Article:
The Truth Will Set You Free
Isaac Publishing, Virginia, 2021 (ISBN: 9781952450136, 233pp, £24.95)
Randall Davidson pioneered the phenomenon of archiepiscopal retirement when he stepped down from Canterbury in 1928. The practice took hold and most occupants of Augustine’s chair since then have followed suit. Thanks to the Ecclesiastical Offices Measure of 1975, retirement is obligatory by the age of 70 but the 103rd ++Canterbury, George Carey, was a sprightly 67 on leaving Lambeth. Writing one’s memoirs is a staple of the comfortable retirement, but, this completed, what else to do? Campaign for causes close to one’s heart? Travel the world? Hobnob at Davos? Carey has done all this and more in his record-breaking two-decade pensionable afterlife and now shares the story in this, his second memoir.
Carey’s stated intention is to ‘share experiences and thoughts with younger clergy’. These thoughts range from engaging and provoking to tedious and repetitive. Carey’s name has frequently made the headlines in retirement due to his role in the cases against two bishops’ abuse cases – Peter Ball and the long-dead George Bell. Three chapters of the book provide Carey’s painstaking blow-by-blow perspective on these cases. A worthy testament to put in the public sphere – but hardly gripping reading. The same might be said for the extensive rounds of back-slapping name-dropping peppered throughout the volume in honour of figures like Andrew Adonis, Archbishop Desmond Tutu, and Rabbi Jonathan Sachs. By contrast, the most fruitful section of the book is ironically the opening two chapters which precis Carey’s earlier, much longer, autobiography. The existence of a full account elsewhere gives Carey the freedom to focus on matters of most significance, with the avowed aim of ‘thanksgiving and learning’.
In his old age, Carey has discovered various conservative tendencies, calling for wokeness to be ‘left behind’, for the ‘sacramental presence’ of ancient church buildings to be respected, and admitting to a shift of party sympathies to the blue corner. He even equates the General Synod’s call for divestment from Israel with the enormities of Corbyn’s Momentum. Yet he has also changed his tune in less wholesome directions, with a whole chapter given over to an explanation of his support for the (still thankfully illegal) practice of assisted dying.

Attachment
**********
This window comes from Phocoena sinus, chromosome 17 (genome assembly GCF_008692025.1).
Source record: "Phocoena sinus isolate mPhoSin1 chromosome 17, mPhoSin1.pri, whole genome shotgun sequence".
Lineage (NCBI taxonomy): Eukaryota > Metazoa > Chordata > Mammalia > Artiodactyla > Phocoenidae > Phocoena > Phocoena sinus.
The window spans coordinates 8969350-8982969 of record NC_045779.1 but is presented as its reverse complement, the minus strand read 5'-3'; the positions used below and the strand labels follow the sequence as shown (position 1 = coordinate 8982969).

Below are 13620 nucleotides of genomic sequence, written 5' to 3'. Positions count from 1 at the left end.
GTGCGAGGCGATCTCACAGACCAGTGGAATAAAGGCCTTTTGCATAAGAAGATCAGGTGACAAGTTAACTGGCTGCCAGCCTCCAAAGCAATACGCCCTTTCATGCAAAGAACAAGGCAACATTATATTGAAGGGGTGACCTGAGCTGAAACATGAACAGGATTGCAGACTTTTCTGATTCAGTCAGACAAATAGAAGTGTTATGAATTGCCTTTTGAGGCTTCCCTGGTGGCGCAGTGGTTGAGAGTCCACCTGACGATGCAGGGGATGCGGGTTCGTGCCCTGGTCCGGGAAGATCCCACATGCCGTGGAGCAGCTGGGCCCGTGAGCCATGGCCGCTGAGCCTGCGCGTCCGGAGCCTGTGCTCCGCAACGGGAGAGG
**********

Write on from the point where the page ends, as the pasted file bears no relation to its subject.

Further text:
More problematically still, a deep-seated resentful hostility toward the classical iteration of evangelicalism has festered within the ex-primate. Whereas he can write fulsomely of the ‘beautiful’ Anglo-Catholic liturgy of the Church of Burma and of ‘deep’ Anglo-Catholic spirituality, and approvingly of ‘liberal’ Catholicism and possessing ‘liberal bones’ in the body, naked hostility is expressed toward the unvarnished iteration of Carey’s own professed evangelical churchmanship. This standard is derided as narrow, immature, unchurchly, and ‘stupid’. While making such accusations, Carey has the cheek to assert that the ‘bitterness that churchmanship used to create is largely a thing of the past’. Carey is a classic case of a Christian who benefitted at an early age from what he freely admits was a ‘clear’ evangelical ministry (at Dagenham Parish Church), but who drifted in later years into some confusion, claiming to ‘gain much from other traditions’, while apparently neglecting the complete sufficiency of the scriptures for life and godliness.
Carey’s reflections on what he learned as a curate in the 1960s chime with his continued impression of what makes a successful ministry; spending time with people. Unlike many dignitaries in the church, Carey actually put this into practice as an incumbent, while at St Nicholas’ Durham. Together with his vision and example of a deliberately missionary episcopate, despite some frustrating spots of antagonism, there is encouragement and example to be taken from this leader’s life.
Edward Keene, Little Shelford